On May 1, 2013, Scholastic published Gorgeous, Rudnick's first young adult novel. Publishers Weekly, in a starred review, said that the book included "writing that's hilarious, profane and profound (often within a single sentence.)" Scholastic also published his second Young Adult novel, It's All Your Fault, which Booklist called "A laugh-out-loud, irreverent tale built on as much snarkiness as sweetness. A riotously good read." His latest novel, Playing The Palace, was published by Berkley on May 25, 2021. The New York Times said, "In Rudnick's effervescent new novel the question isn't whether love will triumph, only how. The answer may make you cheer." Booklist said Playing The Palace is "a fizzy, fun, fresh and fairy-tale like rom-com that will restore readers' faith in true love."

In 2023 Simon & Schuster will publish Rudnick's novel Farrell Covington and the Limits of Style.

Personal life[edit]

Rudnick is openly gay.[11]


Plays and musicals[edit]


  • Social disease. New York: Knopf. 1986.
  • I'll take it : a novel. New York: Knopf. 1989.
  • Gorgeous. Scholastic. 2013.

It's All Your Fault by Paul Rudnick 2016 Scholastic Press

Playing The Palace 2021 Berkley


Essays and reporting[edit]


  1. ^ Birnbach, Lisa (2010). True Prep: It's a Whole New Old World. New York City: Knopf Doubleday Publishing Group. p. 33. ISBN 978-0-307-59398-6.
  2. ^ Bruni, Frank (September 11, 1997). "AT HOME WITH: Paul Rudnick; You Want Gay Role Models? How About a Joke First". The New York Times. ISSN 0362-4331.{{cite news}}: CS1 maint: url-status (link)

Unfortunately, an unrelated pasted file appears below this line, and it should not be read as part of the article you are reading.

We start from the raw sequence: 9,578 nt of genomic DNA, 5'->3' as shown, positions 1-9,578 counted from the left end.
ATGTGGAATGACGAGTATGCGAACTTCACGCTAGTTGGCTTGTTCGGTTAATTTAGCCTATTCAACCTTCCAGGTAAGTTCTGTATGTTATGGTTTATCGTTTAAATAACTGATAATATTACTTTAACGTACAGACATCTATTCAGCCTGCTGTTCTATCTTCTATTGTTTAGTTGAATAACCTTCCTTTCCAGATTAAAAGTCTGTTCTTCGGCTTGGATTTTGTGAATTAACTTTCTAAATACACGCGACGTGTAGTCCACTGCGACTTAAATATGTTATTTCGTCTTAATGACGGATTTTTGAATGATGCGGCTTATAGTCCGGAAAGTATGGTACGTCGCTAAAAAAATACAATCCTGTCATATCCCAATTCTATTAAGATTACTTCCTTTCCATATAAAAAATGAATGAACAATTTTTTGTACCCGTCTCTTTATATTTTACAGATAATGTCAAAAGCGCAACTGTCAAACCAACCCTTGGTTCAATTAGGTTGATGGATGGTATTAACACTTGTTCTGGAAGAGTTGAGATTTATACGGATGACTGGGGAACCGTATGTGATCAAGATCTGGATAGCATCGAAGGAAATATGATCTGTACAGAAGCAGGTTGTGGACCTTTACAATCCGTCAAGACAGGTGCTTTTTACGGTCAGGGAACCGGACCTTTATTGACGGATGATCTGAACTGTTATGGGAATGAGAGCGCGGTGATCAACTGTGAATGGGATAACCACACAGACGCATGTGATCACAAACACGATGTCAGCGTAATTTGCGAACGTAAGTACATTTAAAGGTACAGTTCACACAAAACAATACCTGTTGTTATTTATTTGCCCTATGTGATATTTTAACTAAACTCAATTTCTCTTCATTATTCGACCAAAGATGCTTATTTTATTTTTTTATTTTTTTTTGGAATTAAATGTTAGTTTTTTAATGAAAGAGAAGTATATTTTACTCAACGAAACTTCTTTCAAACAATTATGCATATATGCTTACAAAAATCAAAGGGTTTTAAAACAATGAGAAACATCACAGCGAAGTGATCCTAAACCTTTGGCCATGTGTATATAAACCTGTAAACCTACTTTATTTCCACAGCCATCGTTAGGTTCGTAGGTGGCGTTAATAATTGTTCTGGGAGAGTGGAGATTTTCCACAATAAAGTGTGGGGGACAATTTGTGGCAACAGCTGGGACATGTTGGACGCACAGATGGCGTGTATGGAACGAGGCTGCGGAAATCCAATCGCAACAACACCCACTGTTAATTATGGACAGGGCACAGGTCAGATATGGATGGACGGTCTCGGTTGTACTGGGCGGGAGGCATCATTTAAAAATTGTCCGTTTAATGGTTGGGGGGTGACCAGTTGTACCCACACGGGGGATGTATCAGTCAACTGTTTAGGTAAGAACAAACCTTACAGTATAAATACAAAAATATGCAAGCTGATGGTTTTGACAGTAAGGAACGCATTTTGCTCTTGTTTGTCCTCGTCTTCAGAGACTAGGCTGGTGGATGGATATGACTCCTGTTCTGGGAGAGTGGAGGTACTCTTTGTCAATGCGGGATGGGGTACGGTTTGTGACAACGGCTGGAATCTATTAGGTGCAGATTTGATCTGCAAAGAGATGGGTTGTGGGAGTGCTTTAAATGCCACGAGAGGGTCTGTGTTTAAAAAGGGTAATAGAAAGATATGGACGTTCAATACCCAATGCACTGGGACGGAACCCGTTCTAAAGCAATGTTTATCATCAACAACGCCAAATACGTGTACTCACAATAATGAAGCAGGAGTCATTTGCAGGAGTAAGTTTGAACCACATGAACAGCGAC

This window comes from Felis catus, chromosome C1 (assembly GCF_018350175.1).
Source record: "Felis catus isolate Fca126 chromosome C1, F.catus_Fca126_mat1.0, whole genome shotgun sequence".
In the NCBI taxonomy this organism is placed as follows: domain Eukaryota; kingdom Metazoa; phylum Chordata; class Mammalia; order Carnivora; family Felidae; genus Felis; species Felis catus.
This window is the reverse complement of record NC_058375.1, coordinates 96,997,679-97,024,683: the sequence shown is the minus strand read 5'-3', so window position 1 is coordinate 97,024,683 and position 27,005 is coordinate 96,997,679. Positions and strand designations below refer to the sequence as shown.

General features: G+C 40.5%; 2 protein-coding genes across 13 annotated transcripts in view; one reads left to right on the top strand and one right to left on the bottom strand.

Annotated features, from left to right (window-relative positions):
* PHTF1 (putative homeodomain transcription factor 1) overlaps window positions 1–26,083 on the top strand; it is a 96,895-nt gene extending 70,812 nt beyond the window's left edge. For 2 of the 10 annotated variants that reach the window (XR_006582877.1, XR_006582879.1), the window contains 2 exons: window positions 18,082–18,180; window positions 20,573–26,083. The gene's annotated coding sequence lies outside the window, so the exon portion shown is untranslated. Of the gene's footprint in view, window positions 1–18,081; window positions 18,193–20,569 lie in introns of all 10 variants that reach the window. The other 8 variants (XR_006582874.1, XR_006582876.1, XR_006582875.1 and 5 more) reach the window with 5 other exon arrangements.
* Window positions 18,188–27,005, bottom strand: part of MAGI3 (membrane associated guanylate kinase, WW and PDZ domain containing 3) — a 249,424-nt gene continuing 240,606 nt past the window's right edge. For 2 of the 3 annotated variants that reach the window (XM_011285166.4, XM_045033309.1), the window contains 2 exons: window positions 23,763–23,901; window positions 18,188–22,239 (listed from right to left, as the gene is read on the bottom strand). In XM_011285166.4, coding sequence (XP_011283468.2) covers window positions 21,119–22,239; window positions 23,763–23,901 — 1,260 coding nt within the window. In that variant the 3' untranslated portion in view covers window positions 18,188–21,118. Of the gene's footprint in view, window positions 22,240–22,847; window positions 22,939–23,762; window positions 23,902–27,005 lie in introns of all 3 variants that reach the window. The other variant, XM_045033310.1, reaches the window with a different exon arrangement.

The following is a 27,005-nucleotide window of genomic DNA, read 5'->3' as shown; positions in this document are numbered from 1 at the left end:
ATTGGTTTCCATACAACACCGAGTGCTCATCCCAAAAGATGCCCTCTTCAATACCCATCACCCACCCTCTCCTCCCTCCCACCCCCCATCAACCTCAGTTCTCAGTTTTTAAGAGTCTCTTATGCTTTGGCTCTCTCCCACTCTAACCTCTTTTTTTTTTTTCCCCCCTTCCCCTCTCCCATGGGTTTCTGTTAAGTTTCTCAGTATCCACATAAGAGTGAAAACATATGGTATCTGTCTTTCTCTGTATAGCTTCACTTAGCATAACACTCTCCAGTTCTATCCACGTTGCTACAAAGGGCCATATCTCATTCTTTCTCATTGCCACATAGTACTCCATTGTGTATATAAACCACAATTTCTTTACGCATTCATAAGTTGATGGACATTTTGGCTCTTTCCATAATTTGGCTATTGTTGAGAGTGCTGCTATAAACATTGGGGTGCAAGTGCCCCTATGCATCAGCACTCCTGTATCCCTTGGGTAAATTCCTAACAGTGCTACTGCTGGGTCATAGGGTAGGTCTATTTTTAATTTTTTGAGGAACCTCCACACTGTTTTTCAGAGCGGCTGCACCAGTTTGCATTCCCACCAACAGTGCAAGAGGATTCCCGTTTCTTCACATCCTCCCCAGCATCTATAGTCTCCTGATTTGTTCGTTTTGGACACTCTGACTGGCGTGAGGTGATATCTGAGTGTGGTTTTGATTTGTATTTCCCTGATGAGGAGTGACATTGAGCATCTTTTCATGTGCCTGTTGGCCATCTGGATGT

3. ^ Grzella, Paul C. "'Shudder' Big; Comedy will out in Rudnick's latest", Asbury Park Press, September 27, 2009.Accessed February 23, 2021, via "LaDonna Racyk was a sexy, "sort of white," teenaged Tina Turner who was a classmate of writer Paul Rudnick at Piscataway High School several decades ago."
  4. ^ Witchel, Alex (May 4, 1991). "I Hate Hamlet' Co-Star Walks Out". The New York Times. ISSN 0362-4331. Retrieved March 29, 2021.{{cite news}}: CS1 maint: url-status (link)
  5. ^ a b "Jeffrey". Internet Off-Broadway Database. Retrieved March 29, 2021.{{cite web}}: CS1 maint: url-status (link)
  6. ^ " Jeffrey Minetta", retrieved January 27, 2017
  7. ^ Rich, Frank (February 3, 1993). "Critic's Notebook; Laughing at AIDS Is First Line of Defense". The New York Times. ISSN 0362-4331. Retrieved March 29, 2021.{{cite news}}: CS1 maint: url-status (link)
  8. ^ Holden, Stephen (January 21, 1993). "Review/Theater; Laughs That Mask the Fears of Gay Manhattan". The New York Times. Retrieved January 27, 2017.
  9. ^ "MY HUSBAND by Paul Rudnick". Playing on Air. Retrieved March 29, 2021.{{cite web}}: CS1 maint: url-status (link)
  10. ^ Riefe, Jordan (September 18, 2017). "'Big Night': Theater Review". The Hollywood Reporter. Retrieved March 24, 2019.{{cite web}}: CS1 maint: url-status (link)
  11. ^ Gross, Larry P.; Woods, James D. (1999), The Columbia Reader on Lesbians and Gay Men in Media, Society, and Politics, Columbia University Press, p. 328, ISBN 0-231-10447-2
  12. ^ Online version is titled "Taylor Swift and your taxes".
  13. ^ Online version is titled "The gaydar of modern science".

External links[edit]